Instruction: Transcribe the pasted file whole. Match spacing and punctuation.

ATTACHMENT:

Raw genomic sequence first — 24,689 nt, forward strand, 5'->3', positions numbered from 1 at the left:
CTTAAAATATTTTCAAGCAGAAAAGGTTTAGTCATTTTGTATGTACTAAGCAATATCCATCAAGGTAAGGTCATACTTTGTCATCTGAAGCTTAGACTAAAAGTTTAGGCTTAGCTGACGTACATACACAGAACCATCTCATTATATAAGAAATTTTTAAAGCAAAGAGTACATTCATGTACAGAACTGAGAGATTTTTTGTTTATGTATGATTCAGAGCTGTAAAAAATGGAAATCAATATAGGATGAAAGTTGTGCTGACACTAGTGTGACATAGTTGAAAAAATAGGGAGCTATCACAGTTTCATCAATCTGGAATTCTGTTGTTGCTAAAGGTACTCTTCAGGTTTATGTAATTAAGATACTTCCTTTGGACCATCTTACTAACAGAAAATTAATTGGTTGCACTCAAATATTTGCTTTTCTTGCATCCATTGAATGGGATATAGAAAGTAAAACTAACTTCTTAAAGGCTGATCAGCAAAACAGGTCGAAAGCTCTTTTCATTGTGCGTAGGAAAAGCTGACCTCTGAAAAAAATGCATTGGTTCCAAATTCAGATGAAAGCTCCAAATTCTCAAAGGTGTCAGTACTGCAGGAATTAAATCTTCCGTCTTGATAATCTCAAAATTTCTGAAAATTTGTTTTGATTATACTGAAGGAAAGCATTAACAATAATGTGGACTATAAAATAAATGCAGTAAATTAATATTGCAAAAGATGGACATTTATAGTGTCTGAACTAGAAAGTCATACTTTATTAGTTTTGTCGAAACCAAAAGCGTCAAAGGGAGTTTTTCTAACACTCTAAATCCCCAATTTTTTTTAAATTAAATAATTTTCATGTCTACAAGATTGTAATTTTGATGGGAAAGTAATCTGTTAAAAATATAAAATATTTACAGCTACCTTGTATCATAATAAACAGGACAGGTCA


Raw genomic sequence first — 24,689 nt, forward strand, 5'->3', positions numbered from 1 at the left:
CTTAAAATATTTTCAAGCAGAAAAGGTTTAGTCATTTTGTATGTACTAAGCAATATCCATCAAGGTAAGGTCATACTTTGTCATCTGAAGCTTAGACTAAAAGTTTAGGCTTAGCTGACGTACATACACAGAACCATCTCATTATATAAGAAATTTTTAAAGCAAAGAGTACATTCATGTACAGAACTGAGAGATTTTTTGTTTATGTATGATTCAGAGCTGTAAAAAATGGAAATCAATATAGGATGAAAGTTGTGCTGACACTAGTGTGACATAGTTGAAAAAATAGGGAGCTATCACAGTTTCATCAATCTGGAATTCTGTTGTTGCTAAAGGTACTCTTCAGGTTTATGTAATTAAGATACTTCCTTTGGACCATCTTACTAACAGAAAATTAATTGGTTGCACTCAAATATTTGCTTTTCTTGCATCCATTGAATGGGATATAGAAAGTAAAACTAACTTCTTAAAGGCTGATCAGCAAAACAGGTCGAAAGCTCTTTTCATTGTGCGTAGGAAAAGCTGACCTCTGAAAAAAATGCATTGGTTCCAAATTCAGATGAAAGCTCCAAATTCTCAAAGGTGTCAGTACTGCAGGAATTAAATCTTCCGTCTTGATAATCTCAAAATTTCTGAAAATTTGTTTTGATTATACTGAAGGAAAGCATTAACAATAATGTGGACTATAAAATAAATGCAGTAAATTAATATTGCAAAAGATGGACATTTATAGTGTCTGAACTAGAAAGTCATACTTTATTAGTTTTGTCGAAACCAAAAGCGTCAAAGGGAGTTTTTCTAACACTCTAAATCCCCAATTTTTTTTAAATTAAATAATTTTCATGTCTACAAGATTGTAATTTTGATGGGAAAGTAATCTGTTAAAAATATAAAATATTTACAGCTACCTTGTATCATAATAAACAGGACAGGTCA